A seasonal approach to working

As much as we might try to deny it, we are part of nature. Just like the trees and the flowers, seasonal shifts affect us and we thrive if we live in tandem with these. This year I’m committing to taking living seasonally more seriously and starting to mindfully shape my work and life around the seasons. To help me do this I’m looking to the ancient practice of Ayurveda.

AYURVEDA AND THE SEASONS

Ayurveda is the sister science of yoga, it takes a holistic view of health and offers many teachings for seasonal variations in lifestyle. Ayurveda teaches that our personal natures, and the natural world, are made up of three constitutions; wind (vata), fire (pitta) and water/earth (kapha). Keeping our constitution balanced is key to good health.

Winter is dominated by kapha, in this season we need to be more still, grounded and internal. Sleeping in a bit later and having relaxing evenings is recommended. Spring moves from being dominated by kapha to pitta. It’s a time for growth and shaking off the heaviness of winter. Getting up with the sun is recommended as is a more dynamic and stimulating yoga practice. Summer is all fiery pitta, we naturally wake up earlier and this is encouraged. More calming, cooling practices are also recommended at this time of year. Autumn is dominated by vata, the wind element and this means nervous energy can build up. A slower yoga practice is recommended, along with rising at 7am when the world is calm.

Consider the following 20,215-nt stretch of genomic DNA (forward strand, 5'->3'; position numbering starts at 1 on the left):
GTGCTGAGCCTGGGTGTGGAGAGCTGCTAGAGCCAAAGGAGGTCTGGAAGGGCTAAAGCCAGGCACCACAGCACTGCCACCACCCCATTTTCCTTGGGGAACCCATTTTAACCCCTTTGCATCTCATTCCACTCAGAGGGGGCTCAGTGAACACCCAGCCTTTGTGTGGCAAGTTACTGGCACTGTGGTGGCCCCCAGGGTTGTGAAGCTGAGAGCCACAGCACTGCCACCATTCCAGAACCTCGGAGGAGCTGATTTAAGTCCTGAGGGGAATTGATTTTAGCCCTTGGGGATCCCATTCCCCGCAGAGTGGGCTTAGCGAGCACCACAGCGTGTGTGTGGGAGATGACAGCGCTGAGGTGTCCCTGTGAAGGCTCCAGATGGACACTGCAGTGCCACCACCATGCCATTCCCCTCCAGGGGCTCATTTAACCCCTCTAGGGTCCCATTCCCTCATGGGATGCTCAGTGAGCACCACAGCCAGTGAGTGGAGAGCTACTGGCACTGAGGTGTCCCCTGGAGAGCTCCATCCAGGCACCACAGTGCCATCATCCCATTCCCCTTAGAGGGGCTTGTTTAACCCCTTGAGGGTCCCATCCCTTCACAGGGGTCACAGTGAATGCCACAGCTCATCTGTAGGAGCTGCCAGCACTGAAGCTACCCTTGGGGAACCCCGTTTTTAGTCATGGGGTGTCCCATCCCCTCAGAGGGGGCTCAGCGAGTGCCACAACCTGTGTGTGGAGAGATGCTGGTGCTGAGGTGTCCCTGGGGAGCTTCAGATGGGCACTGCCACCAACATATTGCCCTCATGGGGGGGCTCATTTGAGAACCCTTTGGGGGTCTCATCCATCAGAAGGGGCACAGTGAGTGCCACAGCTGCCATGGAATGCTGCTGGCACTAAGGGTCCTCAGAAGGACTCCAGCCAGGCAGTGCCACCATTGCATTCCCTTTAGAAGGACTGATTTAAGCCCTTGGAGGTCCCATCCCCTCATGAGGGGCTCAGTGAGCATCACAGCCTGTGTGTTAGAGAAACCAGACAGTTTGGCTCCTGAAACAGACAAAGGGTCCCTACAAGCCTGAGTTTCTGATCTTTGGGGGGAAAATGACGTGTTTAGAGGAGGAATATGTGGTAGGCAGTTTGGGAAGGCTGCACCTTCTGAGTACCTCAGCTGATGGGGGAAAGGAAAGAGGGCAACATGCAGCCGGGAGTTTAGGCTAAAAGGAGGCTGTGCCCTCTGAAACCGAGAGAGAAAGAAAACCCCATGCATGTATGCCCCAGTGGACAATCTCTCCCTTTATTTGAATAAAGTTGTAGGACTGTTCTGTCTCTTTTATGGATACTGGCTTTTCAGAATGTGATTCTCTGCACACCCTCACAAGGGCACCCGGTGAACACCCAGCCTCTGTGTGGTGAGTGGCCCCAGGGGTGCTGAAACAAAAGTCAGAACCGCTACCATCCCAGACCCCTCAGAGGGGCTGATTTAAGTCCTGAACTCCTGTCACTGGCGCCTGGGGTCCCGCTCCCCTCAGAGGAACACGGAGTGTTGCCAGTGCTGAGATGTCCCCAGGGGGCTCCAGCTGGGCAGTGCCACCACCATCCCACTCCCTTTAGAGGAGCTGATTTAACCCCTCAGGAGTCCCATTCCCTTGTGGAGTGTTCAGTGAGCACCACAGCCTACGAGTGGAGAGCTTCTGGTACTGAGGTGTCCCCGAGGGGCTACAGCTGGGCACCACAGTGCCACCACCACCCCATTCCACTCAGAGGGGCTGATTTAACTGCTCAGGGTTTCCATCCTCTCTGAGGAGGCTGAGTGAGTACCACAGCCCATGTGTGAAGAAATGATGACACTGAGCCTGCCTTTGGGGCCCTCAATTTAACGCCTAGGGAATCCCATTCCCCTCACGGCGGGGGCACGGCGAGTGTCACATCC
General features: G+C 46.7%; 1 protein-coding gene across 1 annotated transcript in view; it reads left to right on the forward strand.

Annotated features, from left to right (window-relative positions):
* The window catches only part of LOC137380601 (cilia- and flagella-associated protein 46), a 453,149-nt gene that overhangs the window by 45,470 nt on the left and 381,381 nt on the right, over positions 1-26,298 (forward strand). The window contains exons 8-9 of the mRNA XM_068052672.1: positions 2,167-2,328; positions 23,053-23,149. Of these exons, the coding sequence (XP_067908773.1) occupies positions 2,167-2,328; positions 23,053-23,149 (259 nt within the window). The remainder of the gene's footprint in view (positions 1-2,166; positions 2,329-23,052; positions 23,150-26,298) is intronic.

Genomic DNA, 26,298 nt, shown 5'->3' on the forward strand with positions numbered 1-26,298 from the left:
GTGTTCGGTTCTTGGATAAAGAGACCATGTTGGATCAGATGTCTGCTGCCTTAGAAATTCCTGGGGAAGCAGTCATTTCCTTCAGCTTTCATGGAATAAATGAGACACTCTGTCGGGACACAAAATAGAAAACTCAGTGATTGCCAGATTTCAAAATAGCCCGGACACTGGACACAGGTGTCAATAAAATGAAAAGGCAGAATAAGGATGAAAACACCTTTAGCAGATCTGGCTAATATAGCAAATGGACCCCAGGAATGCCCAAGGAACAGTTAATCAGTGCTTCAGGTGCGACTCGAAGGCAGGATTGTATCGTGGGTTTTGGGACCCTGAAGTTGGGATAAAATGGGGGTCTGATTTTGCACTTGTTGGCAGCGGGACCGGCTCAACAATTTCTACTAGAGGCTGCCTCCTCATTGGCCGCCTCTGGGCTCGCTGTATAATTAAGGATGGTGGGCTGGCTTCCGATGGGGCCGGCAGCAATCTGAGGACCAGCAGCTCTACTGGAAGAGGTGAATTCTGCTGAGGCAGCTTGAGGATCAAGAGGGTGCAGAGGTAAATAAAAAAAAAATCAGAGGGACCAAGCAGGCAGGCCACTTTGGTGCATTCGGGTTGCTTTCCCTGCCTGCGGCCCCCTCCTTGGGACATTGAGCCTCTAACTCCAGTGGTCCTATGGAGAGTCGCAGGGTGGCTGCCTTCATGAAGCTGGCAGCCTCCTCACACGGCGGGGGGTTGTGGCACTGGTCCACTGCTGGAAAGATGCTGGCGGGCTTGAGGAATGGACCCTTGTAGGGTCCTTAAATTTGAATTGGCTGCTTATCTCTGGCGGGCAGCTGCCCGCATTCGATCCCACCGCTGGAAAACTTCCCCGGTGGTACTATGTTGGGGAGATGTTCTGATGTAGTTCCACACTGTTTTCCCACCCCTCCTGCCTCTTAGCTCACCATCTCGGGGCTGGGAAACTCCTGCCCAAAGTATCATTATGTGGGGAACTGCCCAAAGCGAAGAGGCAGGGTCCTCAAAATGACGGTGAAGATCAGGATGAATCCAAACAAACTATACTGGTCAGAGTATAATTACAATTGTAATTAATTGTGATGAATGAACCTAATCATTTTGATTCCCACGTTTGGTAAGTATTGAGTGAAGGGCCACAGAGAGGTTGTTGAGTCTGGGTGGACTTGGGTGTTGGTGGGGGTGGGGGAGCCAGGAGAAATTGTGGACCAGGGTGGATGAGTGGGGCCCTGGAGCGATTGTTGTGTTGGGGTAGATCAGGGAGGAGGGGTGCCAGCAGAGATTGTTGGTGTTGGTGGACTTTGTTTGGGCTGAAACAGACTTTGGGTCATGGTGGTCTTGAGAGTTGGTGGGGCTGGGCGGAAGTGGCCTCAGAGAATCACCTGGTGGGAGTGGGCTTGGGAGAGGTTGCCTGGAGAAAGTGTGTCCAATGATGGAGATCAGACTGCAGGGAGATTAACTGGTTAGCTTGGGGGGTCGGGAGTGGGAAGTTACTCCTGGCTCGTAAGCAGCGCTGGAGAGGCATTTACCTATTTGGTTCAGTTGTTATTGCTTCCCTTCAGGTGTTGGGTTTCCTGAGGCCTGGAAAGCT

APPLYING THIS TO MY WORK

When we start paying attention to what happens in nature with the change in seasons I think we quite quickly see how we can apply some of this to our lives. Here’s how I’ve started to plan my working year around the seasons.

  • Winter

A time for nourishing myself and others with my work as well as taking time to reflect and nurture seeds sown for the coming spring. Recent experience has taught me not to start any big new project in winter if I can avoid it.

  • Spring

For me any hustling happens in spring, it’s the blossoming season and a good time to push forward with new ventures.

  • Summer

A time for cultivating what I’ve been growing all year. Not a time for starting new ventures, but it can be a time to daydream and let inspiration come.

  • Autumn

This time of year brings fresh energy for me, and I see it as a time to develop any big ideas dreamed up in summer for the upcoming year. By the end of autumn I want to be winding down, and tying up loose ends just as nature starts to slow down.

If you’re keen to get more intentionally seasonal with your work or life I suggest spending some time journaling or thinking about how you’ve felt in different seasons over the years. Then start playing around with your routines and schedules. What feels appropriate for certain seasons and not others? Try things out, hone and tweak as necessary and pay attention to what you can learn from nature as the seasons ebb and flow.


Ellen runs Being Change where she helps people connect to their bodies, intuition and joy. She teaches yoga classes in Manchester, UK and writes about yoga, holistic wellbeing, creativity and the big and small ways we can change our lives. Find out more and read her blog at being-change.comFollow Ellen on Instagram@being_change.

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